Workshops

Attend one or more of our workshops that are hosted by our sponsors’ engineers and other talented students to learn a new skill! An added bonus: Receive one raffle ticket for each workshop you attend!

Introduction to Code on Standard Library - The Online Editor for Building APIs

Jacob Lee, Standard Library

Friday 9:30-10:30pm, Friend 006

In this workshop, we'll show how to create apps with Code on Standard Library: the online, in-browser web editor tailored for quickly building, deploying, and hosting APIs. No installation or previous knowledge required – you'll just need a laptop!

Introduction to Google Cloud Platform

Michael Hamamoto, Google Cloud

Friday 10:30pm-11:30pm, Friend 008

Learn how to build using the same tools that build Google. From Machine Learning to virtual machines, you'll leave this workshop with a better understanding of everything that's possible with Google Cloud Platform.

Intro to Design

Kevin Feng, Princeton E-Club

Friday 11:30pm-12:30am, Friend 006

What is design? What role does design play in the development process? How can I use design to build better products? In this workshop focused on the design of digital products, we'll talk about the practice of design, investigate some UI/UX design principles, and create our own mini design project using a free, industry-standard design tool. This workshop is meant to help you understand design as well as ideate for your project, so come through for a creative and fun time! No prior design experience needed.

By the end of the workshop, hackers will understand the role of design in the product ideation and development process, critique an app from the perspective of a product designer, and learn the basics of an industry-standard design tool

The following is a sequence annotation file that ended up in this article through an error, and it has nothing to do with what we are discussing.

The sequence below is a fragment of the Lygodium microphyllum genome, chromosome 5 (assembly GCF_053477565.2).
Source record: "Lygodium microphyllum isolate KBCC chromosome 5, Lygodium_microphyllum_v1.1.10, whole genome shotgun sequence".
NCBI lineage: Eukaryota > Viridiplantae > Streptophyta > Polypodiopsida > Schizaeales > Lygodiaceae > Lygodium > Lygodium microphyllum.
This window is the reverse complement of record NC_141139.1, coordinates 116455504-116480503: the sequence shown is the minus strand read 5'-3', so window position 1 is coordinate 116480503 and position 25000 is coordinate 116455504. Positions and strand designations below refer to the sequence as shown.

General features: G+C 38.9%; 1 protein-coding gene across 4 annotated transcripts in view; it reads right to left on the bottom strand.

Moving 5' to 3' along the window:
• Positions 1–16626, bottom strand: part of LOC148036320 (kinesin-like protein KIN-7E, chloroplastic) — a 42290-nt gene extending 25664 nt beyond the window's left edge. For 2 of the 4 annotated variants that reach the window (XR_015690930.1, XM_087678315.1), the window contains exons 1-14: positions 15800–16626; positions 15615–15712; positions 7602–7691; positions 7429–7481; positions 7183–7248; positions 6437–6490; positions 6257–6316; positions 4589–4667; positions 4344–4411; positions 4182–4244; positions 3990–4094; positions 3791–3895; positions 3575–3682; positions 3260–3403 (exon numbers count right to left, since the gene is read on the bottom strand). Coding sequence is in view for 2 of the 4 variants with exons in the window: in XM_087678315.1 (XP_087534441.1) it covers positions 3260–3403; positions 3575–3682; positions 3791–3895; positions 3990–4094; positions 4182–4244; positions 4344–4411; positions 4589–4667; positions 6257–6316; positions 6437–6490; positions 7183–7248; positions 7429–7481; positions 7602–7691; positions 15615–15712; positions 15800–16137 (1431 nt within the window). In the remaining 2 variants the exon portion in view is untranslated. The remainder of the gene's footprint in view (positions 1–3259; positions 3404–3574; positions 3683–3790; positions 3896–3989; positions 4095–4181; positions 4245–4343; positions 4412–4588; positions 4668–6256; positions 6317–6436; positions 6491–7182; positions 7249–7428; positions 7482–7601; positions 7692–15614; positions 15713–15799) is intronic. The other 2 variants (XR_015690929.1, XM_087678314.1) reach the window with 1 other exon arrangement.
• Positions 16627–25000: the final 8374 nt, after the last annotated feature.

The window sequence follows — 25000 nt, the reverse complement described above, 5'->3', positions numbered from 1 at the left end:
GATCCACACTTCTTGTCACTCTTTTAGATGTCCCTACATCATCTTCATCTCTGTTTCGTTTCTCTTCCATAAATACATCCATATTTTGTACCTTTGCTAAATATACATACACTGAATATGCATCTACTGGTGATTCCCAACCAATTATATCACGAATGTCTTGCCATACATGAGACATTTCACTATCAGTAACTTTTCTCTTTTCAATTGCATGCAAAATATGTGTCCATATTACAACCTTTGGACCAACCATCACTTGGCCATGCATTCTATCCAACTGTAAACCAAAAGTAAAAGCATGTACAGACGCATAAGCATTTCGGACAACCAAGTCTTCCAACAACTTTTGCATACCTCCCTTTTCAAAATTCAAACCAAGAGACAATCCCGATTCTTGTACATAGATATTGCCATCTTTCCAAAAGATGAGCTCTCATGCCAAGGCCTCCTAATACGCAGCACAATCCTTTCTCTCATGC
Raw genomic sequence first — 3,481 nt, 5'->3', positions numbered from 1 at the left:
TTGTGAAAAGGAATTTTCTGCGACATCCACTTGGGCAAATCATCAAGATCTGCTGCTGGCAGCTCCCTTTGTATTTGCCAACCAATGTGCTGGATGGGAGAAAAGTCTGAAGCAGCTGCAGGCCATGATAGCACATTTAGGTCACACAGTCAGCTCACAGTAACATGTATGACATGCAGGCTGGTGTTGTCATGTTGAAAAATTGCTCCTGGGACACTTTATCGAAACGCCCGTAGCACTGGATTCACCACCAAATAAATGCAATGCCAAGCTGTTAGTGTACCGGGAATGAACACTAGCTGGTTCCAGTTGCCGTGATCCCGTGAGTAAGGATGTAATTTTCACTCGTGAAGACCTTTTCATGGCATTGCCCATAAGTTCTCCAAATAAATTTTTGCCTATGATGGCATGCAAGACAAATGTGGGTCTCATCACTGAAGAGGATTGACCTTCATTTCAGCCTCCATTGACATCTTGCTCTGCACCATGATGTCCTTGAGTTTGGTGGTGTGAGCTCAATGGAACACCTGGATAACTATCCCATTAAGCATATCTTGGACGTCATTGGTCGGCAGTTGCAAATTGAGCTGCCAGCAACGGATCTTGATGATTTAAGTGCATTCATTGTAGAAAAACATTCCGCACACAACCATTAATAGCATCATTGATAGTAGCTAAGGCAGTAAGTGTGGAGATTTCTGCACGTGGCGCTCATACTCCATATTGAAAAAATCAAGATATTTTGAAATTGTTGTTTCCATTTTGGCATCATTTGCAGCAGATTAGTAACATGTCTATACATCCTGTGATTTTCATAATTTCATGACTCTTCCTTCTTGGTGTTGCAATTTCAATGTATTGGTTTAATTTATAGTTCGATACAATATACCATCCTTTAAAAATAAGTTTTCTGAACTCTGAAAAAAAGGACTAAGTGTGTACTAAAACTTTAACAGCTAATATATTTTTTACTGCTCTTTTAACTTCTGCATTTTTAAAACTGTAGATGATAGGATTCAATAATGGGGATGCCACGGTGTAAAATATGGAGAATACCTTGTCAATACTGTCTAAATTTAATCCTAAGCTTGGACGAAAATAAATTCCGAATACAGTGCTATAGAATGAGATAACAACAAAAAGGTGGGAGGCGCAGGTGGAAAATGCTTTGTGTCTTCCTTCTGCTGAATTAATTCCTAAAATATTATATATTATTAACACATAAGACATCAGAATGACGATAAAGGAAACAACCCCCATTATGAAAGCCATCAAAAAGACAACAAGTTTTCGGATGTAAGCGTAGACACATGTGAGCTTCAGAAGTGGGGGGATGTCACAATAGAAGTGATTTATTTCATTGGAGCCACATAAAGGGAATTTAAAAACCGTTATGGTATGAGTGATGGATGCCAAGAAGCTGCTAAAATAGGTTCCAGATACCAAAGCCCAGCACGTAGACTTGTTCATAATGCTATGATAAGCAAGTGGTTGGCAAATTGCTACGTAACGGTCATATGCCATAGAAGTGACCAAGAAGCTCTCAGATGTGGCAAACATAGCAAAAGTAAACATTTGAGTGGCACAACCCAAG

Innovate to Save Global Food Systems

Chris Lentz, Princeton Food and Agriculture Initiative

Saturday 10-10:30am, Friend 006

As the human population pushes towards 10 billion by 2050, researchers are sounding alarms about the impact on climate change. Food systems both contribute to climate change and are threatened by it. A sustainable planetary food system and healthy people will depend on transformative, innovative change in both diets and food production. Yet, future trends in food regimes, and their impact on the environment and personal health, are closely linked to human behavior and the history of food cultures and regimes. This raises a fundamental question of whether the global food system is poised to change, and, if so, which factors may act to promote or constrain such change. This workshop will outline the work of the Princeton Food and Agriculture Initiative and encourage hackers to bring their ideas to this global challenge.

Advancing Informatics with Electronic Medical Records Bots

Uri Kartoun, IBM Research

Saturday 10:30-11am, Friend 004

Electronic medical records (EMR) contain sensitive personal information. Because EMRs are subject to confidentiality requirements, accessing and analyzing EMR databases is a privilege given to only a small number of individuals. Individuals who work at institutions that do not have access to EMR systems have no opportunity to gain hands-on experience with this valuable resource. Simulated medical databases are currently available; however, they are difficult to configure and are limited in their resemblance to real clinical databases. In this workshop I will introduce EMRBots (https://en.wikipedia.org/wiki/EMRBots) and discuss potential use cases that could be developed at the hackathon, including the concept of extending Turing Test when applied to health care data (see: https://dl.acm.org/citation.cfm?id=3176926.3168260).